Diary of a Marked Woman

Diary of a Marked Woman

Paris, October 2005

Sat. the 1st. I went to Monoprix on Av. d'Italie for my weekly food shopping. As it was soon after I uploaded my September rants about this store, there was no trouble at all that day: no sadistic gay customer ahead of me at the deli counter saying "Well, that's all... And now I need some cheese" and walking to the other side with the sales clerk. No, today the clerk was normally friendly, and he didn't call me "Monsieur" like he did once. Even though it's plain to see I'm a woman, not wearing any bra under my ample T-shirts, I wear a baseball cap so I guess it confused the poor dear! All right, none of that nonsense today. No trouble either at the cash register...

But when I tried to get my deposit coin for the shopping cart with the key dangling from the next-in-line shopping cart, the key didn't fit. I tried for half a minute until a security guy told me brusquely, as if I were a retard "don't you see that it's the wrong shopping cart?" and indeed, the lock-and-key mechanism on that one was different to all the others. The cart with the key I was trying didn't belong in this store! "But what is it doing here, then?" I asked. No answer. He pushed aside the alien shopping cart then he unlocked the one euro coin for me with another cart's key and handed it to me. "I would have been surprised too if there had been no monkey business this time," I said.

Sat. the 8th: I'm behind two customers at the "deliveries only" checkout at Monoprix. The usual Algerian-looking cashier isn't there this time and in her place I recognize the Asian-looking cashier as one who, one or two years ago, used to plunge her face in the price list and remain inactive for what seemed like an eternity every time I came up with my purchases. I can understand a cashier needing to ckeck the cheat sheet once in a while, but then the normal thing to do if it was going to take more than a few seconds, would be to apologize to the customer for keeping her waiting. But this one never did so in the end I got pissed off so much I talked to the lady at customer service who took the girl's side, saying it was normal to forget the code of fruit and vegetables once in a while. But I said that it was very impolite to keep the customer waiting without saying anything. So I'm on guard with that one and wouldn't you know it, instead of giving the customer his change she is fidgeting with a small accordion leaflet which she turns over and over endlessly, then she leaves the cash register precipitously while the line of Saturday afternoon shoppers extends into the aisles, and she talks feverishly to the customer-service woman I had a talking-to with, a fiftyish stout woman, and then she returns to the cash register and finishes the transaction. Next in line is a woman with a teen-age girl. Suddenly the girl turns around and rams into me then apologizes. "Oh, sorry! I didn't know you were behind me!" I gave her an icy stare. The darling thought there was nobody behind her on a Saturday afternoon at the supermarket! Then she crawled between the bars of the fence that separates the customer lines and returned the same way two minutes later with a few bananas.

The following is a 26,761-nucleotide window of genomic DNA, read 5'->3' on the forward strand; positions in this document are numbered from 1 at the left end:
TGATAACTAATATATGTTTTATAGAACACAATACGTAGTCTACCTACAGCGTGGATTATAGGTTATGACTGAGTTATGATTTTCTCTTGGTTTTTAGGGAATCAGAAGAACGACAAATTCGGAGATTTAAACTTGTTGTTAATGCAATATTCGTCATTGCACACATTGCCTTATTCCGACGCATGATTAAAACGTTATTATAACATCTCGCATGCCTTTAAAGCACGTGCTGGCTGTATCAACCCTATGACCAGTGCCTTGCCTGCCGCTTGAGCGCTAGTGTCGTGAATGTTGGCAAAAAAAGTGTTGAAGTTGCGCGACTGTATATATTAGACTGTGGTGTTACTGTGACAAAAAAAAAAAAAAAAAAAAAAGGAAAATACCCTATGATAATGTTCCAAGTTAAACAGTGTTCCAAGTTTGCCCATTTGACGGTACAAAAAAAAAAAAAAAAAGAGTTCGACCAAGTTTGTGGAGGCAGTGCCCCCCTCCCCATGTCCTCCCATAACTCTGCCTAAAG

The Asian-looking cashier again handled the accordion-folded leaflet when the woman wanted to pay, and this lasted for another half minute, of turning the leaflet one side then the other in an apparent panic, and when all my purchases had gone through and it was my turn to pay she did it again. This time I could read the title of the leaflet: it was "LIVRAISONS" which means "deliveries". Imagine! She wanted me to believe that she was new on the job at the delivery cash register, to explain the long wait she was imposing on all the customers. As if you needed a special training to hand out a delivery form for the customer to write in her address. My foot! This was another ploy to keep me waiting! Anyway, supposing the girl was a beginner for real, it's not a good idea to start a trainee on a new job on a Saturday afternoon. But she was a "beginner" only for the delivery part, so gimme a break. No way it explained all this delaying maneuvres.